Emerging Value Capital Management letter to investors for the second quarter ended June 30, 2015.

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Dear Partners and Shareholders,

For the second quarter of 2015, Emerging Value Capital Management fund returned an estimated +2.5% net to investors. Stock markets were up with the All Country World Index (ACWI) up +0.4% and the HFRI Equity Hedge Index up +2.0%.

Emerging Value Capital Management

Since inception (10/15/2008), EVCM Fund returned an estimated +116.2% (net to investors). During this same time period, the HFRI Equity Hedge Index returned approximately +50.2%, and the MSCI All Country World Index Net (ACWI) returned approximately +92.4%.

Emerging Value Capital Management

Emerging Value Capital Management - Q2 Overview:

EVCM Fund performed well in Q2, outpacing its two main benchmarks. Our results were mostly driven by strong returns from our investments in US financials and Israeli stocks.

During the quarter Greece came close to financial default. It was once again given a financial rescue package in return for agreeing to severe austerity measures. Beyond Greece, we think Europe is facing severe macro-economic and geo-political problems including structural economic issues, a cold war with Russia and an influx of refugees. Given these issues, we are somewhat surprised by the lack of compelling bargains in European stocks. We currently have no investments in Europe but continue searching for the right opportunity to invest.

Emerging Value Capital Management

Emerging Value Capital Management - Fund Exposure Levels:

Our high level of net exposures (91%) reflects the large number of compelling bargains we are finding in global stock markets – particularly in the US, South Korea and Israel. A more detailed breakdown of our exposure by geography illustrates how we are globally diversified with our largest geographic exposures in the US, Asia and Israel.

Emerging Value Capital Management - Fund exposure by Geography:

Emerging Value Capital Management

Our portfolio is also diversified by market cap. Almost half of our net exposure (47%) is to large cap stocks since, in general, we think large cap companies are currently both cheaper than small cap companies and are better positioned to compete in global markets.

Emerging Value Capital Management - Fund exposure by market cap:

Emerging Value Capital Management

Our stock selection process is bottoms-up, without any pre-determined allocations to specific geographies, countries, industries, or market-caps. It is therefore gratifying to see that our bottom up stock selection process results in a well-diversified portfolio across multiple investment dimensions (geography, market cap, industry and investment thesis).

Emerging Value Capital Management - Our top contributors in Q2-2015:

Main contributors to performance in the second quarter include: Basket of US Financials and Isras Investments.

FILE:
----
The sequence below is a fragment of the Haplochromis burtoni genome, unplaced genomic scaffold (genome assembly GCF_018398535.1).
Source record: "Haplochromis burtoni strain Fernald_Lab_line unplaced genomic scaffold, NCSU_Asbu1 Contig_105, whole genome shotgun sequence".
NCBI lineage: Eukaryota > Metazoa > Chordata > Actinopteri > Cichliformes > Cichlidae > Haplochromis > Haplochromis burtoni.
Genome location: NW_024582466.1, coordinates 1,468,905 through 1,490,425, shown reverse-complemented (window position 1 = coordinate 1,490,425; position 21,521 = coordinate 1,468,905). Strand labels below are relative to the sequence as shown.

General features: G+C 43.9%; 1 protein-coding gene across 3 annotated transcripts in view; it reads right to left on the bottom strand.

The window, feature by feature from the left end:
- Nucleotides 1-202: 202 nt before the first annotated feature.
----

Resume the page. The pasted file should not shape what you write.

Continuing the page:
Basket of large cap US financials including TARP warrants

The large cap US banks and insurance companies in our basket continued to perform well due to their slow recovery from the 2008 finical crisis and the growth in the US economy. The specific details for each bank and insurance company that we own are different, yet the underlying thesis is mostly the same. The large cap financials in the US were all severely hurt in the financial crisis of 2008. Since then they have been working to repair their businesses, reduce risks, simplify operations, and restructure bad loans.

The banks in our basket will benefit greatly when interest rates finally increase since they will be able to earn higher returns on assets with only a minor corresponding increase in the cost of their deposit base.

For example, if in a few years interest rates are 2% - 3% higher than today then Bank of America and Citibank could earn a 12% - 14% ROE which could justify a 1.6 price to tangible book value multiple (currently about 1.2). Combined with 8% annual book value growth over the next 5 years, this scenario could result in their stock price doubling in 5 years.

Isras Investments

Isras is a leading real-estate company in Israel. It develops and owns quality residential, commercial, industrial and office real-estate assets. The company assets and development projects are spread throughout Israel with most enjoying high demand and low vacancy rates. Isras is reasonably leveraged and has been taking advantage of the very low interest rate environment to refinance, thus reducing interest costs and extending debt maturities.

Until recently Isras was focused on extensive asset development and therefore re-invested all cash flows and did not pay dividends to shareholders. This resulted in the company being underfollowed and mostly neglected by investors. Recently Isras management announced a new dividend policy where they will pay out an annual dividend equal to 35% of FFO (about 4% dividend yield).

Isras’s book value is about 1.4B ILS. Book value understated true economic value for several reasons. First, Isras values its yielding assets at 8%-9% cap rates which are above market rates. Second, Isras owns land assets recorded at low historical purchase costs which have not yet been marked up on its books. Third, Isras has tax loss assets that are not on its books.

Due to liquidity and free float issues, Isras is currently not a member of any major stock market index in Israel. We think that these issues will be resolved soon and that the company should enter the Tel-Aviv 100 index in 2016. This will serve as a strong catalyst since it will immediately put the company on investor’s radar screens and will further highlight its cheapness in comparison to other real-estate companies in the Tel-Aviv 100 index.

Emerging Value Capital Management - Our top detractors in Q2-2015:

Main detractors from performance in the second quarter include: Samsung Electronics, General Motors and Qualcomm.

General Motors

General Motors reported strong Q2 results with margins and profits beating analyst expectations yet investors did not seem to care. Recently, Morgan Stanley published a research report on GM titled: “Is Anybody Out There? Phones Have Gone Seriously Cold on GM”. The lack of investor interest in GM is surprising given the positive developments in the business.

Profitability in China and Brazil remains strong although the market is concerned about a possible slowdown in China. GM recently increased its dividend, announced a $5B share repurchase and promised to return additional capital to shareholders in the next few years. GM is unreasonably cheap, trading for 3X EV/ EBITDA and 6X P/E. The company could earn over $5 per share next year (excluding any additional restructuring costs) which could warrant a $50 stock price (vs. current price of $31.35). We are excited about the market finally seeing a profitable, cash generating GM with the burden of its past mistakes in the rearview mirror.

Samsung Electronics